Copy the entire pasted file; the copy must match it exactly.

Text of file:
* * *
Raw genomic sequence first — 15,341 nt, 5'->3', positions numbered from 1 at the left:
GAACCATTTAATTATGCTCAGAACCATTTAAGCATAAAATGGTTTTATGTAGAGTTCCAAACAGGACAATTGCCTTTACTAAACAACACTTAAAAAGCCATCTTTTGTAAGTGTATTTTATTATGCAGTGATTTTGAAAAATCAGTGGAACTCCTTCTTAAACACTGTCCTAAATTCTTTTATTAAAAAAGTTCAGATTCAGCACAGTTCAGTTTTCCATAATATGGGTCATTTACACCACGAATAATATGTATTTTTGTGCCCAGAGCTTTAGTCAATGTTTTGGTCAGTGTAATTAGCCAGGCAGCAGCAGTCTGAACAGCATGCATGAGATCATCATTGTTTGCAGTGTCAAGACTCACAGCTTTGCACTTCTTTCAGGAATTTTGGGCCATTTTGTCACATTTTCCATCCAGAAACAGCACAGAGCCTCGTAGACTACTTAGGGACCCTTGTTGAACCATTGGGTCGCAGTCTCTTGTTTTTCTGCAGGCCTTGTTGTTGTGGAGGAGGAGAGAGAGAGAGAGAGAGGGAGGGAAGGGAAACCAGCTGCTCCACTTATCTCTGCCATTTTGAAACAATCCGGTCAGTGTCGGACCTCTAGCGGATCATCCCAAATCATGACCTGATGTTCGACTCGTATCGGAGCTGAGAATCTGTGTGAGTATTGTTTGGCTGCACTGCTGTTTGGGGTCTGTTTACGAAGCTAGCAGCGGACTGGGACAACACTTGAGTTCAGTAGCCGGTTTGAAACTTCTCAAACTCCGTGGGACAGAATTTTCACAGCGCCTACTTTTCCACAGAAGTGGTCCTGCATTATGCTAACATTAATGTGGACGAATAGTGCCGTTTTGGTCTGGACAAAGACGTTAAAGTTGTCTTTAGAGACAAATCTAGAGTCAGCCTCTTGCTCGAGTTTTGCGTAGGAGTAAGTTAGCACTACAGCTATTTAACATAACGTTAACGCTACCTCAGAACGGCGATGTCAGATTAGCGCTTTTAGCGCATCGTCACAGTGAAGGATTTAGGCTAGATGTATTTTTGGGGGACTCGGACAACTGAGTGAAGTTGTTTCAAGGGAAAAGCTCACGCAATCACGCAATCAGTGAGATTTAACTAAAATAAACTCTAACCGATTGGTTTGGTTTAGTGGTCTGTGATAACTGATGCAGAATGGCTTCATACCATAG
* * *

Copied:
Raw genomic sequence first — 15,341 nt, 5'->3', positions numbered from 1 at the left:
GAACCATTTAATTATGCTCAGAACCATTTAAGCATAAAATGGTTTTATGTAGAGTTCCAAACAGGACAATTGCCTTTACTAAACAACACTTAAAAAGCCATCTTTTGTAAGTGTATTTTATTATGCAGTGATTTTGAAAAATCAGTGGAACTCCTTCTTAAACACTGTCCTAAATTCTTTTATTAAAAAAGTTCAGATTCAGCACAGTTCAGTTTTCCATAATATGGGTCATTTACACCACGAATAATATGTATTTTTGTGCCCAGAGCTTTAGTCAATGTTTTGGTCAGTGTAATTAGCCAGGCAGCAGCAGTCTGAACAGCATGCATGAGATCATCATTGTTTGCAGTGTCAAGACTCACAGCTTTGCACTTCTTTCAGGAATTTTGGGCCATTTTGTCACATTTTCCATCCAGAAACAGCACAGAGCCTCGTAGACTACTTAGGGACCCTTGTTGAACCATTGGGTCGCAGTCTCTTGTTTTTCTGCAGGCCTTGTTGTTGTGGAGGAGGAGAGAGAGAGAGAGAGAGGGAGGGAAGGGAAACCAGCTGCTCCACTTATCTCTGCCATTTTGAAACAATCCGGTCAGTGTCGGACCTCTAGCGGATCATCCCAAATCATGACCTGATGTTCGACTCGTATCGGAGCTGAGAATCTGTGTGAGTATTGTTTGGCTGCACTGCTGTTTGGGGTCTGTTTACGAAGCTAGCAGCGGACTGGGACAACACTTGAGTTCAGTAGCCGGTTTGAAACTTCTCAAACTCCGTGGGACAGAATTTTCACAGCGCCTACTTTTCCACAGAAGTGGTCCTGCATTATGCTAACATTAATGTGGACGAATAGTGCCGTTTTGGTCTGGACAAAGACGTTAAAGTTGTCTTTAGAGACAAATCTAGAGTCAGCCTCTTGCTCGAGTTTTGCGTAGGAGTAAGTTAGCACTACAGCTATTTAACATAACGTTAACGCTACCTCAGAACGGCGATGTCAGATTAGCGCTTTTAGCGCATCGTCACAGTGAAGGATTTAGGCTAGATGTATTTTTGGGGGACTCGGACAACTGAGTGAAGTTGTTTCAAGGGAAAAGCTCACGCAATCACGCAATCAGTGAGATTTAACTAAAATAAACTCTAACCGATTGGTTTGGTTTAGTGGTCTGTGATAACTGATGCAGAATGGCTTCATACCATAG